Abstract [en]

    Hungary witnessed limited climatic considerations in the practice of architecture and urban planning in the past. The omission of urban climate related issues was — and still is — essentially the outcome of the prevailing technocratic approach. This negligence, coupled with the growth in motor vehicle ownership, changing building design and air-conditioning practices, contributed to the the deterioration of the urban atmospheric environment over the last decades. The efforts to improve dwelling conditions over previous centuries, culminated in several waves of urban design and planning reforms. The outcome of these changing forces was the evolution of the Budapest urban block. During the twentieth century, its development followed the line described by Ernst May (‘from the block to the slab'), only to surpass it with hybrid forms in the twenty-first. This paper, focusing on the transformation of the Budapest urban block, sets forth to provide a historic cross section from the period of the city’s late industrialization to present day. The analysis of this process is facilitated though the identification and use of urban block typologies: each representing distinct urban design and regulatory paradigms. By reviewing the main forces that influenced the emergence of different urban block typologies, and subsequently, presenting an analysis of the resultant configurations, the author aims at introducing climatic considerations into urban design. Downtown urban blocks are at the center of this study, as they represent the most crucial section of the city. These blocks are not only exposed to the highest intensities of the urban heat island effect, but are also facing drear consequences due to the lack of urban green spaces. Because the study aims at addressing urban living and urban environmental concerns, the analysis is focused on existing metropolitan housing models. The first part of the paper presents the evolution of aesthetic, hygienic, structural and other concerns that contributed to the development of Budapest urban block, as well as, identifies the four developed typologies. The second part of the paper presents an analysis by juxtaposing the main regulatory principles and the resultant typologies, in an attempt to pinpoint measures that both effects micro-climate, as well as, are within the control of urban planning, design or architecture. The aim of this analysis is to bring forth the readily available regulatory measures that could become climate- sensitive design guidelines in the future. The outcome of this paper aims to inform policy makers, urban planners, architects and other building professionals regarding the necessity of the inclusion of climate- sensitive design principles into our current design and regulatory practices. In order to extend our understating of this subject -- regarding the casual relationship between urban design parameters and the resultant microclimates --, the author argues for further microclimatic investigations. These subsequent studies will clarify and support the emerging climate-sensitive urban design guidelines, which in turn could ameliorate the existing microclimatic conditions.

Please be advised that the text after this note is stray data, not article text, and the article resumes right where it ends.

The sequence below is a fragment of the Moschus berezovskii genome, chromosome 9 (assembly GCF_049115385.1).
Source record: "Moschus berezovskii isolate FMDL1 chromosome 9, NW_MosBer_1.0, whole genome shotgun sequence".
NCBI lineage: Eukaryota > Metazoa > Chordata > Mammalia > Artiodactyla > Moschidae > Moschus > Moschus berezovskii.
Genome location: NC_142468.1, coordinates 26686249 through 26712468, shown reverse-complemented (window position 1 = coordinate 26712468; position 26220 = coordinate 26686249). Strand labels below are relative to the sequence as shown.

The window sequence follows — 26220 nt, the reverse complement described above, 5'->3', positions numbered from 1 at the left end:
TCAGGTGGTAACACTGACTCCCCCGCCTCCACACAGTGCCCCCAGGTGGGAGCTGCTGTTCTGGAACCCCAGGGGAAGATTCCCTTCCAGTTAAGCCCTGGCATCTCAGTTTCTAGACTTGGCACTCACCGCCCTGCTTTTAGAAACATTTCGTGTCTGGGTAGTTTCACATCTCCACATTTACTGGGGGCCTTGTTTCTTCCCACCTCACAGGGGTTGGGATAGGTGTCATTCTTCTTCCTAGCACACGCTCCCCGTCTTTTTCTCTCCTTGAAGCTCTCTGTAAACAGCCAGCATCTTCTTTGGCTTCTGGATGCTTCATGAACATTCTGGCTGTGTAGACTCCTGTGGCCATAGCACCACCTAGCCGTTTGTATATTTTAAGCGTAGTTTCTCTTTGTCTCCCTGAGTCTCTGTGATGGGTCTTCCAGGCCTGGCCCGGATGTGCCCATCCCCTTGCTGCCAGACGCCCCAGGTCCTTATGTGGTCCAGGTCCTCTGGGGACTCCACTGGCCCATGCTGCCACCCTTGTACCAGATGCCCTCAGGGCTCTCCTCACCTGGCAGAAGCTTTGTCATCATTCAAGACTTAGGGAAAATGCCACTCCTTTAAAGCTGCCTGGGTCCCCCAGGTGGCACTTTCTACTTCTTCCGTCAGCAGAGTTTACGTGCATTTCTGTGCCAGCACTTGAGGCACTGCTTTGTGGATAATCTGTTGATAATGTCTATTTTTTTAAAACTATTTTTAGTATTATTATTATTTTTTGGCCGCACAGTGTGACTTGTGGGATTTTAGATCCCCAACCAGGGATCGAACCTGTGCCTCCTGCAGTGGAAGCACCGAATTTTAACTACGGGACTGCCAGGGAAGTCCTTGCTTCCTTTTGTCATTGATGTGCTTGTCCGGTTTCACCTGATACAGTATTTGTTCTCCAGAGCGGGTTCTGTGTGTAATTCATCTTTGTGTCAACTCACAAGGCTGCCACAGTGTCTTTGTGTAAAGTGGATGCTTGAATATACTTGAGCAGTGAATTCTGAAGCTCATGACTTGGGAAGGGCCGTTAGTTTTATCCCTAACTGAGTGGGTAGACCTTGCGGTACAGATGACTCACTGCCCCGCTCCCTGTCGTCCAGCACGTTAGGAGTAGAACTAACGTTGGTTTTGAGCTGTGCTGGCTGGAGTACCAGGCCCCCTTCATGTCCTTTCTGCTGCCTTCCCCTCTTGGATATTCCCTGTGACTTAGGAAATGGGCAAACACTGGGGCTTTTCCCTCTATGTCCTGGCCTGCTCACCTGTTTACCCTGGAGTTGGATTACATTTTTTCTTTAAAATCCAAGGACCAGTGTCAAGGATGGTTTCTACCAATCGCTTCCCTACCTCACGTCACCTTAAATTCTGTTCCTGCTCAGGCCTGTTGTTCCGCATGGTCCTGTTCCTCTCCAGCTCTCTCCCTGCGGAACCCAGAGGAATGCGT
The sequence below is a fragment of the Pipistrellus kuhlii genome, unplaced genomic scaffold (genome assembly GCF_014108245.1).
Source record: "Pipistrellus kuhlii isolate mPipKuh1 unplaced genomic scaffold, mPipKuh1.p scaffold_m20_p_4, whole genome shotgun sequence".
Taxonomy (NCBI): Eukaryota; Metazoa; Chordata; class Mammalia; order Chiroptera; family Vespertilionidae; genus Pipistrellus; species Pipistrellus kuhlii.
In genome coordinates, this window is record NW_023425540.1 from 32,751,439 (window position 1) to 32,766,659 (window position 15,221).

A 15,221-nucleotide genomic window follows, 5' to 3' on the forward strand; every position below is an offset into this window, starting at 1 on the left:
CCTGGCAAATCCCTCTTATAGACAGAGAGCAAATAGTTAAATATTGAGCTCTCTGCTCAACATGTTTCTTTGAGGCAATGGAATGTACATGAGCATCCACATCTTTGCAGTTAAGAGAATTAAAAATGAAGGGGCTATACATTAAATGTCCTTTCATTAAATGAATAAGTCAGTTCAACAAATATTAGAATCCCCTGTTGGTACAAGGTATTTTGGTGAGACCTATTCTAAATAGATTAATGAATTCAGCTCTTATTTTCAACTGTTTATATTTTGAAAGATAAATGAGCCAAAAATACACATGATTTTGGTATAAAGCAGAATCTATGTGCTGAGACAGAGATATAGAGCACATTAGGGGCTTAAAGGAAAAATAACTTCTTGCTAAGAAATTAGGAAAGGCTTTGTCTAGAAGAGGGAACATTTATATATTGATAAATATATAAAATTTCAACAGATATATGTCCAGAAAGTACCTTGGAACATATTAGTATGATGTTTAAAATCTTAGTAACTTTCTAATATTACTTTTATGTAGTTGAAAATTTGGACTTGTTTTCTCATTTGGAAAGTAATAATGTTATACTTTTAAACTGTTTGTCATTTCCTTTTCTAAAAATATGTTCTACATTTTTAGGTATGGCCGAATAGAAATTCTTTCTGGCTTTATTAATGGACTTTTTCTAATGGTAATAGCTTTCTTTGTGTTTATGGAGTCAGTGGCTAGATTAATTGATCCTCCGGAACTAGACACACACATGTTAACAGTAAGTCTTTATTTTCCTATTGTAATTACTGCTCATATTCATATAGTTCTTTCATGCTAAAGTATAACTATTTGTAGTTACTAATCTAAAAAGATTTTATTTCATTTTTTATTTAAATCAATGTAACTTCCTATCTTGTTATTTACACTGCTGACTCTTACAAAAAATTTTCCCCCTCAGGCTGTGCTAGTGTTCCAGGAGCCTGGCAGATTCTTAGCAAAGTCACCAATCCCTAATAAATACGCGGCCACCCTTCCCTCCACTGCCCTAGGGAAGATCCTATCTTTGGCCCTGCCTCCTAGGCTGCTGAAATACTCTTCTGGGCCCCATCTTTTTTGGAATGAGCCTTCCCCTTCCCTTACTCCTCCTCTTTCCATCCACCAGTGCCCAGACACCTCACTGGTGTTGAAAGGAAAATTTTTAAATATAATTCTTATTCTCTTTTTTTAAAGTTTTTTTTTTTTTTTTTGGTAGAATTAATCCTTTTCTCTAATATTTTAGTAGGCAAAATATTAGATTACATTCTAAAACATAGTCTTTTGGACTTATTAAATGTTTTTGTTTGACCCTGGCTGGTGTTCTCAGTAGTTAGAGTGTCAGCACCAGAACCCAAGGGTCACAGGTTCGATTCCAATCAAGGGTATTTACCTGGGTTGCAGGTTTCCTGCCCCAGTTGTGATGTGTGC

• 4.
    Miedena, Elke
    et al.
    Chalmers Tekniska Högskola.
    Lindahl, Göran
    Chalmers Tekniska Högskola.
    Elf, Marie
    Dalarna University, School of Education, Health and Social Studies, Caring Science/Nursing. Chalmers Tekniska Högskola.
    Conceptualizing health promotion in relation to outpatient healthcare building design – a scoping review2018In: Health Environments Research & Design Journal, ISSN 1937-5867, E-ISSN 2167-5112Article in journal (Refereed)
    Abstract [en]

    OBJECTIVE: This review explored different conceptualizations of health promotion in the context of, and in relation to, outpatient building design.

    BACKGROUND: Today's healthcare organizations are implementing holistic healthcare approaches such as health promotion, while simultaneously increasing their outpatient services. These health promotion approaches, focused on empowering people to take control of their health, are expected to have implications for the outpatient healthcare building design. Yet there is limited knowledge what these may be. A review of the literature on the current state of the art is thus needed to enable and support dialog on future healthcare building design.

    METHOD: A scoping review of 4,506 papers, collected from four databases and three scientific journals in 2015, resulted in 14 papers relating health promotion to building design and outpatient healthcare. From the subsequent content analysis, multiple common themes and subthemes emerged.

    RESULTS: The review reveals diverse range of health promotion interpretations, three health promotion perspectives (health behavior, health equity, and sense of coherence), associated design approaches, design objectives, health-related outcomes, building features, and solutions.

    CONCLUSIONS: While diverse health promotion perspectives might merely represent variations in focus, these differences become problematic when relating to building design. To support further dialogs on development of health promotion in, and in relation to, the build environment, there is a need to strengthen the health promotion vocabulary. Further research is needed to compare different design approaches and how these can be combined to minimize contradicting implications for building design.